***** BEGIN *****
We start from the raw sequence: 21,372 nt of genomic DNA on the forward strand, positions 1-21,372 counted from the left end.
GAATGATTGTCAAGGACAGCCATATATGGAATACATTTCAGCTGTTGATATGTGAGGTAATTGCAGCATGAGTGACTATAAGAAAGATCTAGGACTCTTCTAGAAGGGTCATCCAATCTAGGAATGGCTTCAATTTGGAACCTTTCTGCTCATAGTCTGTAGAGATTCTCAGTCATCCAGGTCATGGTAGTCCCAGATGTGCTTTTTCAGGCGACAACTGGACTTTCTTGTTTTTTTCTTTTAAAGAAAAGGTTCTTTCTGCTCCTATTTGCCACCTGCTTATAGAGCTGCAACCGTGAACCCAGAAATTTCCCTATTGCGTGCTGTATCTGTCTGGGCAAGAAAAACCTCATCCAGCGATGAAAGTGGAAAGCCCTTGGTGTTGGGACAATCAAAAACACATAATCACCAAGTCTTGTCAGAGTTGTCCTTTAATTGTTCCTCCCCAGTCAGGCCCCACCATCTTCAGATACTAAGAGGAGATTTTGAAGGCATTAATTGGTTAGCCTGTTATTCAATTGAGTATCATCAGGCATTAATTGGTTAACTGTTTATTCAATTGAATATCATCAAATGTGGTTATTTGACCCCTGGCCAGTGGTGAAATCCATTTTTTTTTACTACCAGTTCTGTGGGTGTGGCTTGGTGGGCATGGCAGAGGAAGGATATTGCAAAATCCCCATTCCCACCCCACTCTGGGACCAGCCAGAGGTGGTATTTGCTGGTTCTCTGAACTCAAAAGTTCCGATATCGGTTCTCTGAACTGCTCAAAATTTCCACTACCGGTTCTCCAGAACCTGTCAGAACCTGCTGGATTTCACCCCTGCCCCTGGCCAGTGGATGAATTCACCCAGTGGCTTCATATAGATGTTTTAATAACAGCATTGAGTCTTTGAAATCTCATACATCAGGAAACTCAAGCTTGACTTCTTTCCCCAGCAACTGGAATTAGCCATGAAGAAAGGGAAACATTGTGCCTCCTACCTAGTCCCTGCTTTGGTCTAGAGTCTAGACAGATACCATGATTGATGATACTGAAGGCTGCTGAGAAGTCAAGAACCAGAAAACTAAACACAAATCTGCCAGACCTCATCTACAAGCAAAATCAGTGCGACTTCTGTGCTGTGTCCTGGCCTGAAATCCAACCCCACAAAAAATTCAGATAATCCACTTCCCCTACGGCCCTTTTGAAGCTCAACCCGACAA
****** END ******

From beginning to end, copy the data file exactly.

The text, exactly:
We start from the raw sequence: 21,372 nt of genomic DNA on the forward strand, positions 1-21,372 counted from the left end.
GAATGATTGTCAAGGACAGCCATATATGGAATACATTTCAGCTGTTGATATGTGAGGTAATTGCAGCATGAGTGACTATAAGAAAGATCTAGGACTCTTCTAGAAGGGTCATCCAATCTAGGAATGGCTTCAATTTGGAACCTTTCTGCTCATAGTCTGTAGAGATTCTCAGTCATCCAGGTCATGGTAGTCCCAGATGTGCTTTTTCAGGCGACAACTGGACTTTCTTGTTTTTTTCTTTTAAAGAAAAGGTTCTTTCTGCTCCTATTTGCCACCTGCTTATAGAGCTGCAACCGTGAACCCAGAAATTTCCCTATTGCGTGCTGTATCTGTCTGGGCAAGAAAAACCTCATCCAGCGATGAAAGTGGAAAGCCCTTGGTGTTGGGACAATCAAAAACACATAATCACCAAGTCTTGTCAGAGTTGTCCTTTAATTGTTCCTCCCCAGTCAGGCCCCACCATCTTCAGATACTAAGAGGAGATTTTGAAGGCATTAATTGGTTAGCCTGTTATTCAATTGAGTATCATCAGGCATTAATTGGTTAACTGTTTATTCAATTGAATATCATCAAATGTGGTTATTTGACCCCTGGCCAGTGGTGAAATCCATTTTTTTTTACTACCAGTTCTGTGGGTGTGGCTTGGTGGGCATGGCAGAGGAAGGATATTGCAAAATCCCCATTCCCACCCCACTCTGGGACCAGCCAGAGGTGGTATTTGCTGGTTCTCTGAACTCAAAAGTTCCGATATCGGTTCTCTGAACTGCTCAAAATTTCCACTACCGGTTCTCCAGAACCTGTCAGAACCTGCTGGATTTCACCCCTGCCCCTGGCCAGTGGATGAATTCACCCAGTGGCTTCATATAGATGTTTTAATAACAGCATTGAGTCTTTGAAATCTCATACATCAGGAAACTCAAGCTTGACTTCTTTCCCCAGCAACTGGAATTAGCCATGAAGAAAGGGAAACATTGTGCCTCCTACCTAGTCCCTGCTTTGGTCTAGAGTCTAGACAGATACCATGATTGATGATACTGAAGGCTGCTGAGAAGTCAAGAACCAGAAAACTAAACACAAATCTGCCAGACCTCATCTACAAGCAAAATCAGTGCGACTTCTGTGCTGTGTCCTGGCCTGAAATCCAACCCCACAAAAAATTCAGATAATCCACTTCCCCTACGGCCCTTTTGAAGCTCAACCCGACAA